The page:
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Review of the Month

The Penal State in an Age of Crisis

As a rule, crime and social protest rise in periods of economic crisis in capitalist society. During times of economic and social instability, the well-to-do become increasingly fearful of the general population, more disposed to adopt harsh measures to safeguard their positions at the apex of the social pyramid. The slowdown in the economic growth rate of U.S. capitalism beginning in the late 1960s and early 1970s—converging with the emergence of radical social protest around the same period—was accompanied by a rapid rise in public safety spending as a share of civilian government expenditures. So significant was this shift that we can speak of a crowding out of welfare state spending (health, education, social services) by penal state spending (law enforcement, courts, and prisons) in the United States during the last third of a century.… | more…

Capitalism in Wonderland

In a recent essay, “Economics Needs a Scientific Revolution,” in one of the leading scientific journals, Nature, physicist Jean-Philippe Bouchaud, a researcher for an investment management company, asked rhetorically, “What is the flagship achievement of economics?” Bouchaud’s answer: “Only its recurrent inability to predict and avert crises.” Although his discussion is focused on the current worldwide financial crisis, his comment applies equally well to mainstream economic approaches to the environment—where, for example, ancient forests are seen as non-performing assets to be liquidated, and clean air and water are luxury goods for the affluent to purchase at their discretion. The field of economics in the United States has long been dominated by thinkers who unquestioningly accept the capitalist status quo and, accordingly, value the natural world only in terms of how much short-term profit can be generated by its exploitation. As a result, the inability of received economics to cope with or even perceive the global ecological crisis is alarming in its scope and implications.… | more…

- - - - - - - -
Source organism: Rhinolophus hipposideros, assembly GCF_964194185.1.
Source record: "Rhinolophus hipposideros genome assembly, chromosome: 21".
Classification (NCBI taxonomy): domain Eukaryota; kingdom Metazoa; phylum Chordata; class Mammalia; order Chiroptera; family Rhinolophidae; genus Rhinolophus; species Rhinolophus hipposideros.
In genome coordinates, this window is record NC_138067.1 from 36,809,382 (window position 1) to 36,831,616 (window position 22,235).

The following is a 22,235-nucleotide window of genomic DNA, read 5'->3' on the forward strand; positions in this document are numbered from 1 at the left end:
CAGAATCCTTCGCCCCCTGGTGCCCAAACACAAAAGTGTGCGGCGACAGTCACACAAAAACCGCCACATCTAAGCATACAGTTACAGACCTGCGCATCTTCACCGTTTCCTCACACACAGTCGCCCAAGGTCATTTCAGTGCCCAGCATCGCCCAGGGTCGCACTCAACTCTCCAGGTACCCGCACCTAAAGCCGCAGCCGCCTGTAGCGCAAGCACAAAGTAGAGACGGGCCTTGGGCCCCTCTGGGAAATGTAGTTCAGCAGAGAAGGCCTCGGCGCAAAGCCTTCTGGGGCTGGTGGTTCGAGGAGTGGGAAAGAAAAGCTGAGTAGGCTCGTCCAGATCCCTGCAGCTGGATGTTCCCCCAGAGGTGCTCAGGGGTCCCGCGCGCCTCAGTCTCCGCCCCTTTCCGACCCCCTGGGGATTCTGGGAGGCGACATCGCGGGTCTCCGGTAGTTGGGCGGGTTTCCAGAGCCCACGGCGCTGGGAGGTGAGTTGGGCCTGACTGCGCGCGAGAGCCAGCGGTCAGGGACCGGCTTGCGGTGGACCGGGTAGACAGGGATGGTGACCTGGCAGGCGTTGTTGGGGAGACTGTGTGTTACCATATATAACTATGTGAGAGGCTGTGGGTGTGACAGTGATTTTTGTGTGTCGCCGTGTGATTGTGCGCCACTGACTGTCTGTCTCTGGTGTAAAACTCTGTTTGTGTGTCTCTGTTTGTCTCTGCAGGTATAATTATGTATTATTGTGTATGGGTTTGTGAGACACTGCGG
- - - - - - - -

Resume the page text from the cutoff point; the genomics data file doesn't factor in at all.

The Sales Effort and Monopoly Capital

On the eightieth anniversary of the 1929 Stock Market Crash that led to the Great Depression, the United States is once again caught in a Great Financial Crisis and deep downturn of an order of magnitude comparable to the 1930s. At the center of this crisis is plunging consumer spending, caused by the destruction of household finance as a result of decades of wage stagnation and the piling up of debt. Consumer spending in today’s economy, dominated by giant firms, is significantly dependent on the sales effort, i.e., marketing as a whole, with advertising as its most conspicuous form. But the sales effort is also ebbing in the crisis, contributing to the general decline. So integral is the sales effort to the regime of monopoly capital that one cannot be understood without the other.… | more…

A Failed System: The World Crisis of Capitalist Globalization and its Impact on China

In referring in my title here to “A Failed System” I do not of course mean that capitalism as a system is in any sense at an end. Rather I mean by “failed system” a global economic and social order that increasingly exhibits a fatal contradiction between reality and reason—to the point, in our time, where it threatens not only human welfare but also the continuation of most sentient forms of life on the planet. Three critical contradictions make up the contemporary world crisis emanating from capitalist development: (1) the current Great Financial Crisis and stagnation/depression; (2) the growing threat of planetary ecological collapse; and (3) the emergence of global imperial instability associated with shifting world hegemony and the struggle for resources. Such structural weaknesses of the system, as Joseph Schumpeter might have said, are the product of capitalism’s past successes, but they raise catastrophic problems and failures in the present nonetheless. How we choose to act today in response to this failed system is therefore the most critical question that humanity has ever faced.… | more…

A New New Deal under Obama?